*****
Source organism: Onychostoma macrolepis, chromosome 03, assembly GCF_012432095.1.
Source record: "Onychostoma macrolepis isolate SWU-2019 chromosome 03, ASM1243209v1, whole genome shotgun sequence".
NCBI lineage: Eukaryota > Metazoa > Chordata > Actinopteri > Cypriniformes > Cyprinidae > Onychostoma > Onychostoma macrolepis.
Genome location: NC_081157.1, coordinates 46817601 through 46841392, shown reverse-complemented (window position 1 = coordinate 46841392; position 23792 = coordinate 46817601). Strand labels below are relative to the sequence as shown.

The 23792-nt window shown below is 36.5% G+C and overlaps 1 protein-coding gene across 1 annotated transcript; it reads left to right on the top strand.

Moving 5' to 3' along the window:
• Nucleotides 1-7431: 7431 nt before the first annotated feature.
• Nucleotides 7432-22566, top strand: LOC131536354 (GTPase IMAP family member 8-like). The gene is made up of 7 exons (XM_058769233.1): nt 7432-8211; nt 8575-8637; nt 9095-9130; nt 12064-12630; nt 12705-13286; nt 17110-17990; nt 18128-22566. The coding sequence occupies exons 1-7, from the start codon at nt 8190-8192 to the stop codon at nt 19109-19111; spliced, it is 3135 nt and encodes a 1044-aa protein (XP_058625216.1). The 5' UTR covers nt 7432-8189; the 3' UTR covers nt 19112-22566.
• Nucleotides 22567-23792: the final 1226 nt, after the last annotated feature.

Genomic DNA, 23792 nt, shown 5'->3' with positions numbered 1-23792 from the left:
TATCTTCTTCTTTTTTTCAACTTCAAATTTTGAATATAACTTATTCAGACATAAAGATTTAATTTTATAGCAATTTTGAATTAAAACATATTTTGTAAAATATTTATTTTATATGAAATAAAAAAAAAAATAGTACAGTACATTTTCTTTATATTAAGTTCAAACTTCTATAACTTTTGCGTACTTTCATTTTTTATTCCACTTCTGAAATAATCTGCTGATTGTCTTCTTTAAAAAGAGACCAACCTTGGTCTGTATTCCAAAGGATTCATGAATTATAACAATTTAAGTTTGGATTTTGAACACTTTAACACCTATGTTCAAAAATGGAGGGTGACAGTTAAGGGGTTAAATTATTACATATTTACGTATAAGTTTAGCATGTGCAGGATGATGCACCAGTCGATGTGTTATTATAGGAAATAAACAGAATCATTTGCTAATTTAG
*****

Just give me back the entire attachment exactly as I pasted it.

Source organism: Onychostoma macrolepis, chromosome 03, assembly GCF_012432095.1.
Source record: "Onychostoma macrolepis isolate SWU-2019 chromosome 03, ASM1243209v1, whole genome shotgun sequence".
NCBI lineage: Eukaryota > Metazoa > Chordata > Actinopteri > Cypriniformes > Cyprinidae > Onychostoma > Onychostoma macrolepis.
Genome location: NC_081157.1, coordinates 46817601 through 46841392, shown reverse-complemented (window position 1 = coordinate 46841392; position 23792 = coordinate 46817601). Strand labels below are relative to the sequence as shown.

The 23792-nt window shown below is 36.5% G+C and overlaps 1 protein-coding gene across 1 annotated transcript; it reads left to right on the top strand.

Moving 5' to 3' along the window:
• Nucleotides 1-7431: 7431 nt before the first annotated feature.
• Nucleotides 7432-22566, top strand: LOC131536354 (GTPase IMAP family member 8-like). The gene is made up of 7 exons (XM_058769233.1): nt 7432-8211; nt 8575-8637; nt 9095-9130; nt 12064-12630; nt 12705-13286; nt 17110-17990; nt 18128-22566. The coding sequence occupies exons 1-7, from the start codon at nt 8190-8192 to the stop codon at nt 19109-19111; spliced, it is 3135 nt and encodes a 1044-aa protein (XP_058625216.1). The 5' UTR covers nt 7432-8189; the 3' UTR covers nt 19112-22566.
• Nucleotides 22567-23792: the final 1226 nt, after the last annotated feature.

Genomic DNA, 23792 nt, shown 5'->3' with positions numbered 1-23792 from the left:
TATCTTCTTCTTTTTTTCAACTTCAAATTTTGAATATAACTTATTCAGACATAAAGATTTAATTTTATAGCAATTTTGAATTAAAACATATTTTGTAAAATATTTATTTTATATGAAATAAAAAAAAAAATAGTACAGTACATTTTCTTTATATTAAGTTCAAACTTCTATAACTTTTGCGTACTTTCATTTTTTATTCCACTTCTGAAATAATCTGCTGATTGTCTTCTTTAAAAAGAGACCAACCTTGGTCTGTATTCCAAAGGATTCATGAATTATAACAATTTAAGTTTGGATTTTGAACACTTTAACACCTATGTTCAAAAATGGAGGGTGACAGTTAAGGGGTTAAATTATTACATATTTACGTATAAGTTTAGCATGTGCAGGATGATGCACCAGTCGATGTGTTATTATAGGAAATAAACAGAATCATTTGCTAATTTAG